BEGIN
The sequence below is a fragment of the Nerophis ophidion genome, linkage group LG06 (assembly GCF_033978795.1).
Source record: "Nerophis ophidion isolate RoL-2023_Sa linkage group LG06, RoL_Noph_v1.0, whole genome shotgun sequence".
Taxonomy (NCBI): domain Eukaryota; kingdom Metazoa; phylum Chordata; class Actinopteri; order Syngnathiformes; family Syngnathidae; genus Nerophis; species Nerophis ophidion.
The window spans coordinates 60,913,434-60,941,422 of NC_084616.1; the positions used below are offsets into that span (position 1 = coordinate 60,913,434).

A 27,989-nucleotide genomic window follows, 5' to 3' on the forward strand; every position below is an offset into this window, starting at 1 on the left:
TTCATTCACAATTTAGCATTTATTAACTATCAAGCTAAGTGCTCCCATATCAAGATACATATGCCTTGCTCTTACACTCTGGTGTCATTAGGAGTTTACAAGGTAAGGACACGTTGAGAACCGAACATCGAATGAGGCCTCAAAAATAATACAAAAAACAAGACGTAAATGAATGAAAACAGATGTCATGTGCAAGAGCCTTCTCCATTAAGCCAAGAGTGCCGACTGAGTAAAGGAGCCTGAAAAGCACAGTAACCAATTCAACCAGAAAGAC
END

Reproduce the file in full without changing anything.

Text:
The sequence below is a fragment of the Nerophis ophidion genome, linkage group LG06 (assembly GCF_033978795.1).
Source record: "Nerophis ophidion isolate RoL-2023_Sa linkage group LG06, RoL_Noph_v1.0, whole genome shotgun sequence".
Taxonomy (NCBI): domain Eukaryota; kingdom Metazoa; phylum Chordata; class Actinopteri; order Syngnathiformes; family Syngnathidae; genus Nerophis; species Nerophis ophidion.
The window spans coordinates 60,913,434-60,941,422 of NC_084616.1; the positions used below are offsets into that span (position 1 = coordinate 60,913,434).

A 27,989-nucleotide genomic window follows, 5' to 3' on the forward strand; every position below is an offset into this window, starting at 1 on the left:
TTCATTCACAATTTAGCATTTATTAACTATCAAGCTAAGTGCTCCCATATCAAGATACATATGCCTTGCTCTTACACTCTGGTGTCATTAGGAGTTTACAAGGTAAGGACACGTTGAGAACCGAACATCGAATGAGGCCTCAAAAATAATACAAAAAACAAGACGTAAATGAATGAAAACAGATGTCATGTGCAAGAGCCTTCTCCATTAAGCCAAGAGTGCCGACTGAGTAAAGGAGCCTGAAAAGCACAGTAACCAATTCAACCAGAAAGAC